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Letters: Chick-fil-A vs. Boston

July 26, 2012

Re "Free speech and fried chicken," Editorial, July 24

I don't agree with Chick-fil-A's anti-gay political donations, but if you disagree with a company's stance, you can choose not to purchase its product or invest money in it.

To think that Boston Mayor Thomas M. Menino wants to deny Chick-fil-A a business license simply because it exercised its free-speech rights is offensive. That he would use his power to stifle that speech is the epitome of discrimination, especially because there has been no indication that Chick-fil-A has ever refused service because of sexual orientation.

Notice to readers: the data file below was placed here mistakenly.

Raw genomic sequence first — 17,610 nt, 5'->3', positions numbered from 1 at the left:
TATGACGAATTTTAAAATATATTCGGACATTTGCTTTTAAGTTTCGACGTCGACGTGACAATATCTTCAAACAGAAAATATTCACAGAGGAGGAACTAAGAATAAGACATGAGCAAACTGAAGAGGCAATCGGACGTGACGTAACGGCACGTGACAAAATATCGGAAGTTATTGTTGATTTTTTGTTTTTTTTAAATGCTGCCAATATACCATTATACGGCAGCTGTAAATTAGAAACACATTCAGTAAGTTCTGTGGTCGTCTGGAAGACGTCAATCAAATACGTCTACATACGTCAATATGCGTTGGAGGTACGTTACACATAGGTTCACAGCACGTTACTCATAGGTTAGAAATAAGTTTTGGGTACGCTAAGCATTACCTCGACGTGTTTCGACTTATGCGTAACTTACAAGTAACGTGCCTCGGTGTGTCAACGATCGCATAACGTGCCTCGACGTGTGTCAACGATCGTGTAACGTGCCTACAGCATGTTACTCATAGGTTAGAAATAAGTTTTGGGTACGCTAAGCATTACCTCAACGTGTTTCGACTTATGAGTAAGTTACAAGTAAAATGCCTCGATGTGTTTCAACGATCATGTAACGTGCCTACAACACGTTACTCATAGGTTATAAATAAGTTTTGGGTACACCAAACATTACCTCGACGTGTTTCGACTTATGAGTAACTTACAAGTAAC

Jim Toomey


I agree that Boston has no cause to block Chic-fil-A from opening an outlet. However, The Times ought to do more than "disagree heartily" with Chic-fil-A's anti-gay statements. Rhetoric like this contributes to a culture that leads to rates of attempted suicide among gay teenagers that are five times higher than straight teens, according to a study by a Columbia University professor.

Menino should trust people to make their own decisions on Chick-fil-A, but the horrendous effects of homophobia should not be downplayed.

David Deerson

Arlington, Va.


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